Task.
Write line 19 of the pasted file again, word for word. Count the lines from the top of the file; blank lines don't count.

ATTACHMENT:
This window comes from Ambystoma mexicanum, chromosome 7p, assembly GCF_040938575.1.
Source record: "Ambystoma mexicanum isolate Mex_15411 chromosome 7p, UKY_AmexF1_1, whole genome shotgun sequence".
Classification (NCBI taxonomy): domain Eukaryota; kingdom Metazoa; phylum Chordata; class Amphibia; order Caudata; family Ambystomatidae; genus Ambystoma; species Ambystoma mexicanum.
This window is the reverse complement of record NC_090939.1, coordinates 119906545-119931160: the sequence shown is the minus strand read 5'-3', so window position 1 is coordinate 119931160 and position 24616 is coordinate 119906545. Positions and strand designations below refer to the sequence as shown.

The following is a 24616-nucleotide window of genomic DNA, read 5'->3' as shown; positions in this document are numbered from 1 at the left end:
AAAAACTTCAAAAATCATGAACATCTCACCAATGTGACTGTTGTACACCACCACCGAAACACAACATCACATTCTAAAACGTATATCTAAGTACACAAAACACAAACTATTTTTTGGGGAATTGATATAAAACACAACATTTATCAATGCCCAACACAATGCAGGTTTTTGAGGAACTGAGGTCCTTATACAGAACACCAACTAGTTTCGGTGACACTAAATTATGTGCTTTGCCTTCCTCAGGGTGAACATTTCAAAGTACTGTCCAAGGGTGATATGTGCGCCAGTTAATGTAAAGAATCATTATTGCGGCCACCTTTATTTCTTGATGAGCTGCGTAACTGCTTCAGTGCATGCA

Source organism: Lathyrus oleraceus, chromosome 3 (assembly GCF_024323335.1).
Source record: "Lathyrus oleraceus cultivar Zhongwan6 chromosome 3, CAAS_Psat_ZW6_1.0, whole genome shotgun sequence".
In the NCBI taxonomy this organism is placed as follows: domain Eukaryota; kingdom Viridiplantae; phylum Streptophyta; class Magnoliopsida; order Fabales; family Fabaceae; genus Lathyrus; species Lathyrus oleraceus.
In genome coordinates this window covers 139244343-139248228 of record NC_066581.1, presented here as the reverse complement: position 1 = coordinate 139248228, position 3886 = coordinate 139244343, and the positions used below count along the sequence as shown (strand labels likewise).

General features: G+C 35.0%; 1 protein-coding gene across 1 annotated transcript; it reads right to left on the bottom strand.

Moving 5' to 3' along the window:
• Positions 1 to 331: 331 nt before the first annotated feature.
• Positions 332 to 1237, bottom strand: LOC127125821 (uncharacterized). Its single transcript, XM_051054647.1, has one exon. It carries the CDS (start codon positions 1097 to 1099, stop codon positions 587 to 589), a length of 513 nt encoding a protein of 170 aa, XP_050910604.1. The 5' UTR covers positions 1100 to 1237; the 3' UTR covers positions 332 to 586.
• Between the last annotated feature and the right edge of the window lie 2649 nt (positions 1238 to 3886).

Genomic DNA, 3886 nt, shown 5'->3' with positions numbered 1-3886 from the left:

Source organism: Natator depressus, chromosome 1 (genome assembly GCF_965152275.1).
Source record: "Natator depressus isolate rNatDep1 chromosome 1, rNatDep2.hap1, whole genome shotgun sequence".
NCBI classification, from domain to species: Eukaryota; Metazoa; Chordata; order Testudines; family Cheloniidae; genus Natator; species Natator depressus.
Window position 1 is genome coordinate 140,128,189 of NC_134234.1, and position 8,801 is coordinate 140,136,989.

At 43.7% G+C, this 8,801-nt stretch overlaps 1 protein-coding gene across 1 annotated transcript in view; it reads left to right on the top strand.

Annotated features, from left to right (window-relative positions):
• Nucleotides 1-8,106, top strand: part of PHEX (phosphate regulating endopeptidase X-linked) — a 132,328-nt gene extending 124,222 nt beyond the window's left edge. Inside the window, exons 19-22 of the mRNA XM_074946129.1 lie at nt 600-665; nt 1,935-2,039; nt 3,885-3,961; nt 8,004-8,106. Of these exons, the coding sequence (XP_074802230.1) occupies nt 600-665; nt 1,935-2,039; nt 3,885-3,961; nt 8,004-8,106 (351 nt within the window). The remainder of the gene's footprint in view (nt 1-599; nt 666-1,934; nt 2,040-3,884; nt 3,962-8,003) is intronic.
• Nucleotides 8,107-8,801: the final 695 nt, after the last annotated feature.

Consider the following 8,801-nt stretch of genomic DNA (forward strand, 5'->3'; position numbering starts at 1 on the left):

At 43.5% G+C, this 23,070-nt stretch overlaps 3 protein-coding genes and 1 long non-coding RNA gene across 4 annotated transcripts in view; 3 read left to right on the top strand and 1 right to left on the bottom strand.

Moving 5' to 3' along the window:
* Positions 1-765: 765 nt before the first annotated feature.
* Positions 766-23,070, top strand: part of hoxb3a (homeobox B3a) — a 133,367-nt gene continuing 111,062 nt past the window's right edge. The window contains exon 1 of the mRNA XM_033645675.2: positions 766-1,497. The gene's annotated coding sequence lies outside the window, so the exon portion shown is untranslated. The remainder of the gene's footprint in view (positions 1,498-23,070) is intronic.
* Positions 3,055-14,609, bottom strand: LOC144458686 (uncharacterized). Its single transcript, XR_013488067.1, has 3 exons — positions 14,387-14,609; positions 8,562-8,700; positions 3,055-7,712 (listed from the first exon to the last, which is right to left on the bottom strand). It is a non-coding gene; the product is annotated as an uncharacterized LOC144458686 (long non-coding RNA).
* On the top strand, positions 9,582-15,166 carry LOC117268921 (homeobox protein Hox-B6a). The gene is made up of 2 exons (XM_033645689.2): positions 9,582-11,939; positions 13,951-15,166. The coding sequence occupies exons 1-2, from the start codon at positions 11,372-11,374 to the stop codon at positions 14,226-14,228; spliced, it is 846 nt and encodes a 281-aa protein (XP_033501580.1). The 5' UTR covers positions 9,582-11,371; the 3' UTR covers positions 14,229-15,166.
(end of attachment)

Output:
NCBI classification, from domain to species: Eukaryota; Metazoa; Chordata; order Testudines; family Cheloniidae; genus Natator; species Natator depressus.